If you haven’t heard of Jott, go ask a teenager.
A white-hot new app for instant messaging, Jott has nearly 500,000 monthly users and one million app installs after just three months on the market.
You might think there’s no need for yet another messaging app. But, Jared Allgood, CEO and co-founder of Jott, said 31% of U.S. teens don’t have text messaging abilities at school.
His company, Juxta Labs, interviewed 350 junior high and high school students and found that teens send 50% of their text messages during school hours — but many are getting left out of the conversation because they don’t have cell phones.
“There’s a group of kids whose primary device is an iPod or iPad,” Allgood said. “They have no cellular plan, no data plan and most public schools don’t provide Wi-Fi access. Essentially, those are kids who show up to school with a dead device.”
The solution: Jott.
The app’s AirChat feature allows users to send data and texts without a connection to the Internet. Jott uses Bluetooth and Wi-Fi radios to create a closed network with other devices that are within 100-feet of each other.
Jott also features social media must-haves, including stickers, screen shot detection, disappearing texts and photos. The app also offers advanced security measures. Unlike YikYak, another popular messaging app for teens, Jott users have to provide their real names, birth dates, phone numbers or e-mails and location to gain access to a school network.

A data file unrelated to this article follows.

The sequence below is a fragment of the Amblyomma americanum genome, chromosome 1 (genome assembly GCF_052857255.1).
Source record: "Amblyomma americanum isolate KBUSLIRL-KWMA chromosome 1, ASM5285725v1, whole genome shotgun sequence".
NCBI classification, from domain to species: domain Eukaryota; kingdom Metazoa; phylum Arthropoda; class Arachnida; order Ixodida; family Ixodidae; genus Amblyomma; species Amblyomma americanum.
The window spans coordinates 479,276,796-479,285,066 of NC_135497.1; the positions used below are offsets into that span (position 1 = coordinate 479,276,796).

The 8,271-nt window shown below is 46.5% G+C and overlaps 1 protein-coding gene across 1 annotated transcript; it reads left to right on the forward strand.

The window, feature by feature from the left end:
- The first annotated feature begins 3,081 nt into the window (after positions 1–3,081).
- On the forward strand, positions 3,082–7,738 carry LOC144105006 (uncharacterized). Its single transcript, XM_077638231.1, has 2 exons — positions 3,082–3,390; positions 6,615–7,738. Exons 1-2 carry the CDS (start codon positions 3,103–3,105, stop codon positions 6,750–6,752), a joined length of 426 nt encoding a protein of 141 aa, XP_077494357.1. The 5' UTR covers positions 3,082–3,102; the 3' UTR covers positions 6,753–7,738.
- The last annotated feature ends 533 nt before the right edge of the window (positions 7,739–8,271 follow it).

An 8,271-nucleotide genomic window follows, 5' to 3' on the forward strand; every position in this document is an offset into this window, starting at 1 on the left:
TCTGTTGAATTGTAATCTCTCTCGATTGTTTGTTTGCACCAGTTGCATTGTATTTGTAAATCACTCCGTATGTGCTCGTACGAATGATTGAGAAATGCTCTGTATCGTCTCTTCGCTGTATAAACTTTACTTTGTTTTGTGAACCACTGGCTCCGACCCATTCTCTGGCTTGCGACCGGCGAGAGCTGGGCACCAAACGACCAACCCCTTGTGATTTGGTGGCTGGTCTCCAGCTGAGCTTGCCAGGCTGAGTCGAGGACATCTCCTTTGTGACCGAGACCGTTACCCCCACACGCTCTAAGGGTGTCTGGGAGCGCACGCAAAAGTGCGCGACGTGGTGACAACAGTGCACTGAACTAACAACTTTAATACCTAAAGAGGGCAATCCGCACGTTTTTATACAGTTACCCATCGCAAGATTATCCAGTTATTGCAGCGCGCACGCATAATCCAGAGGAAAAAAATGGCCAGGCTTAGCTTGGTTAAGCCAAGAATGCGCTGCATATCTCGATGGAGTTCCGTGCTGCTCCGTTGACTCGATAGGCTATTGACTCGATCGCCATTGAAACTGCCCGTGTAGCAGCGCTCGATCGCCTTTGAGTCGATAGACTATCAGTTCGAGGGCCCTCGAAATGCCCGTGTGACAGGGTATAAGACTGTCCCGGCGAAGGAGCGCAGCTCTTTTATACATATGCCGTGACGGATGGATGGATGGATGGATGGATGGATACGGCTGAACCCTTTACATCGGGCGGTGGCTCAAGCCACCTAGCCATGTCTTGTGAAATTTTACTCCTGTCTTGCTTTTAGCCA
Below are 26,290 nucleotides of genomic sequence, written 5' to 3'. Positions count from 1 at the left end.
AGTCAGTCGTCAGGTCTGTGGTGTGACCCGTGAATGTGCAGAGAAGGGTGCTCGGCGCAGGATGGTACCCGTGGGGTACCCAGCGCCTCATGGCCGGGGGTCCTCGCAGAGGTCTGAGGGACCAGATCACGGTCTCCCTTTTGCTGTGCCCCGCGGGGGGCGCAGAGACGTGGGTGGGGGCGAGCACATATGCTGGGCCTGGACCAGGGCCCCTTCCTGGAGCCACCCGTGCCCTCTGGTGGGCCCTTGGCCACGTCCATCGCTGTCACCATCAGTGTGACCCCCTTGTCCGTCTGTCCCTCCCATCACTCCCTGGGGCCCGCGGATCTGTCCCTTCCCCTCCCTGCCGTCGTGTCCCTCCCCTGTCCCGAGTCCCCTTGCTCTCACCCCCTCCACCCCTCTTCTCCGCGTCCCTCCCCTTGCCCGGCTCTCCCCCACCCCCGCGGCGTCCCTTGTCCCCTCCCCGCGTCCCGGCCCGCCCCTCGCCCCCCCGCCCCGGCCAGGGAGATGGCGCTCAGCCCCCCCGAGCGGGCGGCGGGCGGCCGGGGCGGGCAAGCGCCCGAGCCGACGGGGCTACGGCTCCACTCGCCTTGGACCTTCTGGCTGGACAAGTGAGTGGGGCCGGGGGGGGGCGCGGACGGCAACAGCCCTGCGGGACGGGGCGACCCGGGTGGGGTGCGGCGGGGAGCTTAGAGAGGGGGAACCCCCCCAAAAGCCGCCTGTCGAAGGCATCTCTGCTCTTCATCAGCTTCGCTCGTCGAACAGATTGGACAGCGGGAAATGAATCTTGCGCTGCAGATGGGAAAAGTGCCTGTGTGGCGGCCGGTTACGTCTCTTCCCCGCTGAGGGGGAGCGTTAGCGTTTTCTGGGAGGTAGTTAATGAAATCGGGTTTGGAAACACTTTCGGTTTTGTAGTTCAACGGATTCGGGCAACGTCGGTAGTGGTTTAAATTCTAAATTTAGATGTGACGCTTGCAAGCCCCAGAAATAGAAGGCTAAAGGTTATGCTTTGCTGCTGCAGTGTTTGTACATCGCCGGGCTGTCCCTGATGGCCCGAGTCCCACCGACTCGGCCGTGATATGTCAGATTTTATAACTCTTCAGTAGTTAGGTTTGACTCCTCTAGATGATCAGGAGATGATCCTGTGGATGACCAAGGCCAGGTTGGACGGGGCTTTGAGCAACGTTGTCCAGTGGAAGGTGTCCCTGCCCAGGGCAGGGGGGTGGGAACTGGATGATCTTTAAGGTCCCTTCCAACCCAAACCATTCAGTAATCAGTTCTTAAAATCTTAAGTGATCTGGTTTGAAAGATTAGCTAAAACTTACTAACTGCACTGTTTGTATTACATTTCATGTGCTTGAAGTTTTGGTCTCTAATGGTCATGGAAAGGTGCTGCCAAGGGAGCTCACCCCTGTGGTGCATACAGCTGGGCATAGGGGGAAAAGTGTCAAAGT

“Teens are really interested in owning their privacy,” said Jayson Ahlstrom, Jott’s COO and co-founder. “So we give them a level of comfort that what you say is in your control. And you don’t have to fear what’s going to happen after you hit send.”
The app has clearly struck a chord with school-age kids. Virtually the entire customer base for Jott is made up of 13 to 18 year olds.
That was intentional: Allgood and Ahlstrom, who both have middle school kids, zeroed in on a young market after gaining an audience of 7 million teenagers who were downloading their company’s mobile games. They also built the Yearbook app on Facebook in 2009, which sold to Classmates.com after reaching 40 million users.
“Our focus is the kids, they’re the ones we’re building this for,” Allgood said. “They love it, they use it and we have many school networks where we see Jott go viral.”
The app’s creators say Jott is used by 80% of students at some schools.
“It’s being shared from school to school,” said Ahlstrom. “We see kids are naturally sharing the app and getting their friends to use it.”
That success helped Jott close a $1.8 million seed funding round from several prominent venture capital firms.
In the future, Allgood believes that Jott could be used for more than just teen texting, envisioning it as a potential life-saver during a natural disaster.
Although it wasn’t built specifically for emergency communication, the founders say it could easily be adapted for that purpose.
“When cell phone towers go down and your texts no longer work, Jott messages will get routed through because it’s devised through the device,” Allgood explained. “You could be on top of Mount Everest or on an airplane completely disconnected and yet still be able to send text messages.”